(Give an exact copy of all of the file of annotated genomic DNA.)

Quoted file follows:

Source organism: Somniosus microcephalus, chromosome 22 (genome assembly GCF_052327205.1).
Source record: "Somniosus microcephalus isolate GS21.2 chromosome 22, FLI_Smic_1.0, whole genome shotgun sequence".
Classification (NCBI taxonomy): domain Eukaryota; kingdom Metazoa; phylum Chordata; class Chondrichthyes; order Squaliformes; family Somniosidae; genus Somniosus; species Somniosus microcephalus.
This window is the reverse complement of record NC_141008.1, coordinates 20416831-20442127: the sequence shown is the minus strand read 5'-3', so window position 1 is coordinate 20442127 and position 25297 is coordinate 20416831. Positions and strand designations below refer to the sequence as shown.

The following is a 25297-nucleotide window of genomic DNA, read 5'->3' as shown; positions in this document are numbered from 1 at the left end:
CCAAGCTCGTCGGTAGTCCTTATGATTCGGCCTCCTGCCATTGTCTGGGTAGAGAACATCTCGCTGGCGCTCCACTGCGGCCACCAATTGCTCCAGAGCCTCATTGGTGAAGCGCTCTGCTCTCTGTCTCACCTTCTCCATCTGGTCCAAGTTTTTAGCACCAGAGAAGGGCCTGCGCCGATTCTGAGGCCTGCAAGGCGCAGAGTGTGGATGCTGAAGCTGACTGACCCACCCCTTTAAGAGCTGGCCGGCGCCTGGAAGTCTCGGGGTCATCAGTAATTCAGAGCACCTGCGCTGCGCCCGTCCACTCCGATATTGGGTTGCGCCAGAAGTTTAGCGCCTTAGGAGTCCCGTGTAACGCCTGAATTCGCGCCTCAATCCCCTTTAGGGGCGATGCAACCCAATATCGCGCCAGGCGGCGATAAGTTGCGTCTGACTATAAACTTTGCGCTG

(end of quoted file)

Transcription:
Source organism: Somniosus microcephalus, chromosome 22 (genome assembly GCF_052327205.1).
Source record: "Somniosus microcephalus isolate GS21.2 chromosome 22, FLI_Smic_1.0, whole genome shotgun sequence".
Classification (NCBI taxonomy): domain Eukaryota; kingdom Metazoa; phylum Chordata; class Chondrichthyes; order Squaliformes; family Somniosidae; genus Somniosus; species Somniosus microcephalus.
This window is the reverse complement of record NC_141008.1, coordinates 20416831-20442127: the sequence shown is the minus strand read 5'-3', so window position 1 is coordinate 20442127 and position 25297 is coordinate 20416831. Positions and strand designations below refer to the sequence as shown.

The following is a 25297-nucleotide window of genomic DNA, read 5'->3' as shown; positions in this document are numbered from 1 at the left end:
CCAAGCTCGTCGGTAGTCCTTATGATTCGGCCTCCTGCCATTGTCTGGGTAGAGAACATCTCGCTGGCGCTCCACTGCGGCCACCAATTGCTCCAGAGCCTCATTGGTGAAGCGCTCTGCTCTCTGTCTCACCTTCTCCATCTGGTCCAAGTTTTTAGCACCAGAGAAGGGCCTGCGCCGATTCTGAGGCCTGCAAGGCGCAGAGTGTGGATGCTGAAGCTGACTGACCCACCCCTTTAAGAGCTGGCCGGCGCCTGGAAGTCTCGGGGTCATCAGTAATTCAGAGCACCTGCGCTGCGCCCGTCCACTCCGATATTGGGTTGCGCCAGAAGTTTAGCGCCTTAGGAGTCCCGTGTAACGCCTGAATTCGCGCCTCAATCCCCTTTAGGGGCGATGCAACCCAATATCGCGCCAGGCGGCGATAAGTTGCGTCTGACTATAAACTTTGCGCTG